Criminology Multi-Level Marketing Scams
Bryan Burton, Michell Consulter
  • LAST MODIFIED: 25 August 2021
  • DOI: 10.1093/obo/9780195396607-0308


Multi-level marketing (MLM) scams encompass various criminal behaviors. MLM companies regularly pay commissions to individuals for directly selling services or products to customers. Individuals are also regularly paid commissions to recruit others to sell MLM companies’ products and services. Such a business structure provides the opportunity for fraudulent behaviors and activities to take place. These fraudulent activities often include misleading claims regarding expected financial compensation, false health claims of products or services, and purchase incentivization beyond what any one customer could reasonably consume, among others. MLM companies, specifically top management, routinely engage in white-collar offenses. Edwin Sutherland, a preeminent sociologist, first defined white-collar offenses in 1939 as crimes committed by individuals with high social status and prestige during the course of their occupations. These crimes are commonly difficult to recognize due to their hidden nature. MLM scams, similar to other white-collar crimes, have three general costs: financial, physical, and social. For example, one MLM scheme case involved a company’s nutrition-club system that recruited people to buy and then try and sell its flavored nutritional shakes. This company was accused of targeting poor, often uneducated individuals, and undocumented immigrants. Financially, more than half of the individuals recruited lost or made no money from their investments. A lawsuit against this MLM company forced them to restructure their business model and focus on selling products instead of recruiting more distributors (participants). MLM scams also have a physical cost associated with them. Such crimes can be violent, since people are maimed and killed by unsafe products and services. There have been some unfortunate instances where individuals facing financial ruin from such scams attempt or commit suicide. While the social cost of MLM frauds cannot be directly measured, social exclusion from family and friends is a common byproduct of MLM due to the high-pressure nature of selling products and services and recruiting more individuals to buy and sell them. Personal relationships regularly suffer, and victims of these scams are often left feeling lonely, depressed, and isolated. Family members may trust the victim for involving them in the scam. It also creates a loss of trust in all MLM, because fraudulent practices undermine the legitimacy of this business model. With growing economic inequality in the United States and around the world, many individuals may turn to MLM in need of a viable form of income. The financial, physical, and social costs of MLM scams are likely substantial in all advanced industrialized nations.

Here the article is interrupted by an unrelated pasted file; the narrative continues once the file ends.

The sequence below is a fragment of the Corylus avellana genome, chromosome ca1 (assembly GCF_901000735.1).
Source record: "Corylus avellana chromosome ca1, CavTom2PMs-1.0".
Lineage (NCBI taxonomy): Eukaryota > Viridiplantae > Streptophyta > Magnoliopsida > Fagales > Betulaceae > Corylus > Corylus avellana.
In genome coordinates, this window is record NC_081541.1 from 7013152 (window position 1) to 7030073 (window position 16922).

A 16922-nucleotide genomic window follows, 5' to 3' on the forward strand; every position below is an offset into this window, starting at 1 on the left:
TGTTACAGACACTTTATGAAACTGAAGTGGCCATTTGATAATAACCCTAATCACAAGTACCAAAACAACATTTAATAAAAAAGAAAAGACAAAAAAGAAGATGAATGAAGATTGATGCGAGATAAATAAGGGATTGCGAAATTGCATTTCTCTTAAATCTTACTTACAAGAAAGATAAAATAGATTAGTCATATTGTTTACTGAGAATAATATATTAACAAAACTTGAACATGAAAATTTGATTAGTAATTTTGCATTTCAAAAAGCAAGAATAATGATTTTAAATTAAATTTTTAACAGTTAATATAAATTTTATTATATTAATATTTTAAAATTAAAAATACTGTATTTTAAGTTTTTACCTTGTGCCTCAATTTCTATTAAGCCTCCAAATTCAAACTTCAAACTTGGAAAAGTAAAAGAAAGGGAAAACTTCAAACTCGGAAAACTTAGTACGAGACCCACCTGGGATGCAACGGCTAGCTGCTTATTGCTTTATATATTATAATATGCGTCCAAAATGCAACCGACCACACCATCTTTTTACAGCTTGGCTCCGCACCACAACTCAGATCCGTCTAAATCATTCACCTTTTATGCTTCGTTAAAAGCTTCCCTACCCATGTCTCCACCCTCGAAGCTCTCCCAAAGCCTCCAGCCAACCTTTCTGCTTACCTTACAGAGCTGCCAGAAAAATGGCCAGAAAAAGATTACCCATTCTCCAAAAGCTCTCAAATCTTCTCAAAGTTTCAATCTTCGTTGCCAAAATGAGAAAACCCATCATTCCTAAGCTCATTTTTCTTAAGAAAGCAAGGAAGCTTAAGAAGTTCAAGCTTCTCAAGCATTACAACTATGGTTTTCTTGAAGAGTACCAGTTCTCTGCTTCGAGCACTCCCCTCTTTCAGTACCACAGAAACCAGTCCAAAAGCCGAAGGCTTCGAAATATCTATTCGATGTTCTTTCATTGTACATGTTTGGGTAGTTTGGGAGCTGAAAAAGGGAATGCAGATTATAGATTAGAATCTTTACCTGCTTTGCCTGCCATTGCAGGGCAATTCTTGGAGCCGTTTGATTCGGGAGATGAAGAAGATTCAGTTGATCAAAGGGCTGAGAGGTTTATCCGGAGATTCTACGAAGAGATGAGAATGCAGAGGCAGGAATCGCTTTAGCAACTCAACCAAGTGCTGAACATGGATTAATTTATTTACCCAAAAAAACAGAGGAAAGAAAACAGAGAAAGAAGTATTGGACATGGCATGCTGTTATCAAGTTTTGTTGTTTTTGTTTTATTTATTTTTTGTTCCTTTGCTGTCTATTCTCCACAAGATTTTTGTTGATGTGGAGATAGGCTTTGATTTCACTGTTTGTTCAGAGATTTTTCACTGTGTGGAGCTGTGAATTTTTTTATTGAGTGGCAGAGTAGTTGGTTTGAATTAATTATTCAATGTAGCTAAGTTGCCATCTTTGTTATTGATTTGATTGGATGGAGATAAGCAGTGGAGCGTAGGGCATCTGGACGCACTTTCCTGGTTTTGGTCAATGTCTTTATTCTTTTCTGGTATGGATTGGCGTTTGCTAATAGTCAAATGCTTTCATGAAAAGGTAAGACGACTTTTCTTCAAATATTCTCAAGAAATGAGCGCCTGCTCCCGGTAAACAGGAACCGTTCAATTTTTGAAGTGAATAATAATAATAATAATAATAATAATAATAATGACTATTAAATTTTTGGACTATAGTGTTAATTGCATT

General Overviews